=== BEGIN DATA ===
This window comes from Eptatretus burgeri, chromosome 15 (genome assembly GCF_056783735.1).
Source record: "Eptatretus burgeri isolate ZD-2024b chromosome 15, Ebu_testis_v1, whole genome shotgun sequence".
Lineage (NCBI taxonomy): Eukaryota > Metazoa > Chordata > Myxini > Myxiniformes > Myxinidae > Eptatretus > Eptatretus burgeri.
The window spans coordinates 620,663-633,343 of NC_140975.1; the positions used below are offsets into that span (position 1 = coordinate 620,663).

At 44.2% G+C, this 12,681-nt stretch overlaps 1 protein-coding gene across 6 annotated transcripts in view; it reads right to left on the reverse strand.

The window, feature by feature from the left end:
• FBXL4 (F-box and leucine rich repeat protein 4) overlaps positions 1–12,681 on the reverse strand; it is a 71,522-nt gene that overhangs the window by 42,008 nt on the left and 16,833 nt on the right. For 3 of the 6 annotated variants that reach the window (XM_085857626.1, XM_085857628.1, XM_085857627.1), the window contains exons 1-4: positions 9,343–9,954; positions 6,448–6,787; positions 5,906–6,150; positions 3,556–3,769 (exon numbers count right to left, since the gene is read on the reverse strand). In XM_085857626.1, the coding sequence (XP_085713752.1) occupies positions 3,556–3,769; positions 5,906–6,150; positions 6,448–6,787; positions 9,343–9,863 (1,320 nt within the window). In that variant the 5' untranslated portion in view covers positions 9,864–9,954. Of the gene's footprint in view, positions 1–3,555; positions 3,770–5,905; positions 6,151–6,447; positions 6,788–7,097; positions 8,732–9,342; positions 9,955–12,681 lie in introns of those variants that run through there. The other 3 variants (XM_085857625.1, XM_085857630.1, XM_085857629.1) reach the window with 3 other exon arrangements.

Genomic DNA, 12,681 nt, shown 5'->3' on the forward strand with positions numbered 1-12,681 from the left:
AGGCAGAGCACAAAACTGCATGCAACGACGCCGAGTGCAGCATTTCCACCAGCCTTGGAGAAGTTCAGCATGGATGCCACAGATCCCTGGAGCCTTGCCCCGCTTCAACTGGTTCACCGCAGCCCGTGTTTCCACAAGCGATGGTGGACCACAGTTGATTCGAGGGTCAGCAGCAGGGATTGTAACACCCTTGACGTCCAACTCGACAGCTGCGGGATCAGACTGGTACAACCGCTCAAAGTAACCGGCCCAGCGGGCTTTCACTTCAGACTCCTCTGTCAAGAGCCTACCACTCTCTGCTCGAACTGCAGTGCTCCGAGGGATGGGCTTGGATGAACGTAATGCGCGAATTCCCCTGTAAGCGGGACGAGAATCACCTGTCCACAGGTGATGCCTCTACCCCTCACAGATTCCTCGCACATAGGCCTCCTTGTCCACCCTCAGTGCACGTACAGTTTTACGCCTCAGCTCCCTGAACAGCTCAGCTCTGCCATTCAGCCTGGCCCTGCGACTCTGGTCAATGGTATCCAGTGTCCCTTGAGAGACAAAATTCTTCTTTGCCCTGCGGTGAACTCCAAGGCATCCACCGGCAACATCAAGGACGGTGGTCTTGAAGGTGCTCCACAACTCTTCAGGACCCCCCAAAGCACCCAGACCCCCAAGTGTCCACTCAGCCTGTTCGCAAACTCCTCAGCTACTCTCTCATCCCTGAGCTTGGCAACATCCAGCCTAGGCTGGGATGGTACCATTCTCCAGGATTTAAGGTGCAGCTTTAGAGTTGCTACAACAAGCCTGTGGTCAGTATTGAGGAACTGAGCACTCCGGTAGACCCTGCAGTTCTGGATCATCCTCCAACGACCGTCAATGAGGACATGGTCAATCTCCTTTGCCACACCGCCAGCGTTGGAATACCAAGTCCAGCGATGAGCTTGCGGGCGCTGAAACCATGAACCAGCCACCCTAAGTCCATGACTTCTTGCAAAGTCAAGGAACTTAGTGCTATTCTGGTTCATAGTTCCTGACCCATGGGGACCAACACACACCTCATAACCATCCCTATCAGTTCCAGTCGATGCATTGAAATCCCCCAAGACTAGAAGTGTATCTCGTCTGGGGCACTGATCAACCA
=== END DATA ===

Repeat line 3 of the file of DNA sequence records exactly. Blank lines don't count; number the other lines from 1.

Lineage (NCBI taxonomy): Eukaryota > Metazoa > Chordata > Myxini > Myxiniformes > Myxinidae > Eptatretus > Eptatretus burgeri.